For the last year, a protest movement known as Black Lives Matter has convulsed the nation. Triggered by the 2014 police shooting of Michael Brown in Ferguson, Mo., the movement holds that the police are the greatest threat facing young black men today. In fact, there is no government agency more dedicated to the proposition that black lives matter than the police.
It goes without saying that law enforcement officers have an indefeasible obligation to treat everyone with courtesy and respect, and within the confines of the law. Every unjustified police shooting of an innocent, unarmed civilian is a stomach-churning tragedy. Given the appalling history of racism in America and the complicity of the police in that history, police shootings of black men are particularly and understandably fraught.
But there is larger reality behind the issue of policing, crime and race that remains a taboo topic. Unless the problem of black-on-black crime is acknowledged, it is impossible to understand patterns of policing.
Every year, approximately 6,000 blacks are murdered. This is a number greater than white and Hispanic homicide victims combined, even though blacks are only 12 percent of the national population. Blacks of all ages are killed at six times the rate of whites and Hispanics combined.
That black death-by-homicide rate is a function of the black crime rate. The national black homicide rate is eight times that of whites and Hispanics combined. Black males between the ages of 14 and 17 commit homicide at 10 times the rate of white and Hispanic male teens combined.
The police could end all lethal uses of force tomorrow, both justified and unjustified, and it would have at most a trivial effect on the black death rate. According to the FBI, the police kill somewhat more than 400 people a year, one-third of them black. Some estimates put police killings at twice the FBI number, but the proportion of black shooting fatalities remains one-third. That is a rate lower than black crime rates would predict.
Homicide is not the only crime that is vastly racially disproportionate. New York City is representative of other crime spreads across the country. Blacks are 23 percent of New York's population, but they commit 75 percent of all shootings, 70 percent of all robberies, and 66 percent of all violent crime, according to the victims of, and witnesses to, those crimes.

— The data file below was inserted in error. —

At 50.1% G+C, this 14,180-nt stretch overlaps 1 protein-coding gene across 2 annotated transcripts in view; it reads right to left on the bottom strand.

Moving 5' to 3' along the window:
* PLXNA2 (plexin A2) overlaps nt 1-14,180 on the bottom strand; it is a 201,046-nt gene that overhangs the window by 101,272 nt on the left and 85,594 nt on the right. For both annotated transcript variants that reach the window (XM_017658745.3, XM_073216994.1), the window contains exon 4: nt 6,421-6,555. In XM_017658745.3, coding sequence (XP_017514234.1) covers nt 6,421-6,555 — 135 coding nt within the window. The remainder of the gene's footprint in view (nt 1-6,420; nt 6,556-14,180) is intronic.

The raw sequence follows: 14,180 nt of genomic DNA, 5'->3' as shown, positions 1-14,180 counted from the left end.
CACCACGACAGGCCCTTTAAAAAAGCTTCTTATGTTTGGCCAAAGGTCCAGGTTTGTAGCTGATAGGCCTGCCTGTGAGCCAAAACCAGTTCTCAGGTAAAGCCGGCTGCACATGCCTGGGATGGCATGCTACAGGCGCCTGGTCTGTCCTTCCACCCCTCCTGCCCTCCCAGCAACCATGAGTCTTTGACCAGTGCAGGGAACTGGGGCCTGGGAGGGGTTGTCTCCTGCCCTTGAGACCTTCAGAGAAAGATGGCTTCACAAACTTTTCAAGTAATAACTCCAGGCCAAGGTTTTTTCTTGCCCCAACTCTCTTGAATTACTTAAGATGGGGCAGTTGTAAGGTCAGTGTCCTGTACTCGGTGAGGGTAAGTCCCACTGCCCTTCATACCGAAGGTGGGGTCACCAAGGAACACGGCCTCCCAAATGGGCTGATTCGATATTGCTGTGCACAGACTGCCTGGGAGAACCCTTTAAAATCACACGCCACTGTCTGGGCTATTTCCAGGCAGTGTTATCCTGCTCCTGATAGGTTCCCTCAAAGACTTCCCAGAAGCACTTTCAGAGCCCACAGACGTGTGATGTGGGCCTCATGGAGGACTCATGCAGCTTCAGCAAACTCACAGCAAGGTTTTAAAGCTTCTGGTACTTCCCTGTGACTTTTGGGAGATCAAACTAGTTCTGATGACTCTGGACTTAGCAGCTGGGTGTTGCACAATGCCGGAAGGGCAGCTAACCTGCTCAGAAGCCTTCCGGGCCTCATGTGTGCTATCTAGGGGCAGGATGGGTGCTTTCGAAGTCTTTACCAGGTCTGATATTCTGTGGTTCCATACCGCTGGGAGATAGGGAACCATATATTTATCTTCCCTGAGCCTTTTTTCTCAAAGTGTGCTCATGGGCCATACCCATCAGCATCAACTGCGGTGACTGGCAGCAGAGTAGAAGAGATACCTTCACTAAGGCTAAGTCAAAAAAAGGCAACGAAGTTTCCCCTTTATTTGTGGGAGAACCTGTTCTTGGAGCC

Whites are 33 percent of the city's population, but they commit less than 2 percent of all shootings, 4 percent of all robberies, and 5 percent of all violent crime.
These disparities mean that virtually every time that the police in New York are called out after a shooting, they are being summoned to minority neighborhoods looking for minority suspects.
The victims of elevated urban crime are rarely commemorated. On March 11, as protesters were once again converging on the Ferguson police headquarters demanding the resignation of the entire department, a 6-year-old boy named Marcus Johnson was killed a few miles away in a St. Louis park, the victim of a stray bullet fired in a dispute. Three children under the age of 6 have been shot to death in Cleveland over the last month. A 9-year-old girl was hit by a stray bullet in Baltimore earlier this month.
Crime rates were much higher 20 years ago, however. In New York City in 1990, for example, there were 2,262 homicides. Last year there were 333, a drop of 85 percent. New York's crime drop is the steepest in the nation, but crime has fallen at a historic rate nationwide as well — by about 40 percent — since the early 1990s.
The greatest beneficiaries of that crime drop have been minorities. More than 10,000 minority males are alive today in New York who would have been dead if the city's homicide rate had remained at its early 1990s levels.
This crime decrease is the result of a policing revolution that began in New York and spread nationally. Police now fanatically gather and analyze up-to-the-minute crime data and devise tactics accordingly. Top brass holds commanders accountable for crime on their watch. For decades, the rap against the police was that they ignored crime in minority neighborhoods. The policing revolution now keeps departments focused like a laser beam on where people are most being victimized, and that is in minority communities.
The other factor that determines where police are deployed is community demands for assistance and enforcement. Go to any police-community meeting in an urban area, and you will invariably hear some variant on the following requests: "We want the dealers off the corner." "There are kids hanging out on my stoop. Why can't you arrest them for loitering?" "I smell weed in my hallway. Can't you do something?"
The irony is that the police cannot respond to these heartfelt requests for order without generating the racially disproportionate statistics that will be used against them in an American Civil Liberties Union or Justice Department lawsuit.
By all means, we must do everything we can to make sure that police departments use force only as an absolute last resort. But as long as crime rates are so disproportionate, policing will be more intense in minority neighborhoods, increasing the chances that when an encounter goes awry, it will have a minority victim.
Heather Mac Donald is the Thomas W. Smith fellow at the Manhattan Institute and the author of the book Are Cops Racist? She wrote this for the Philadelphia Inquirer.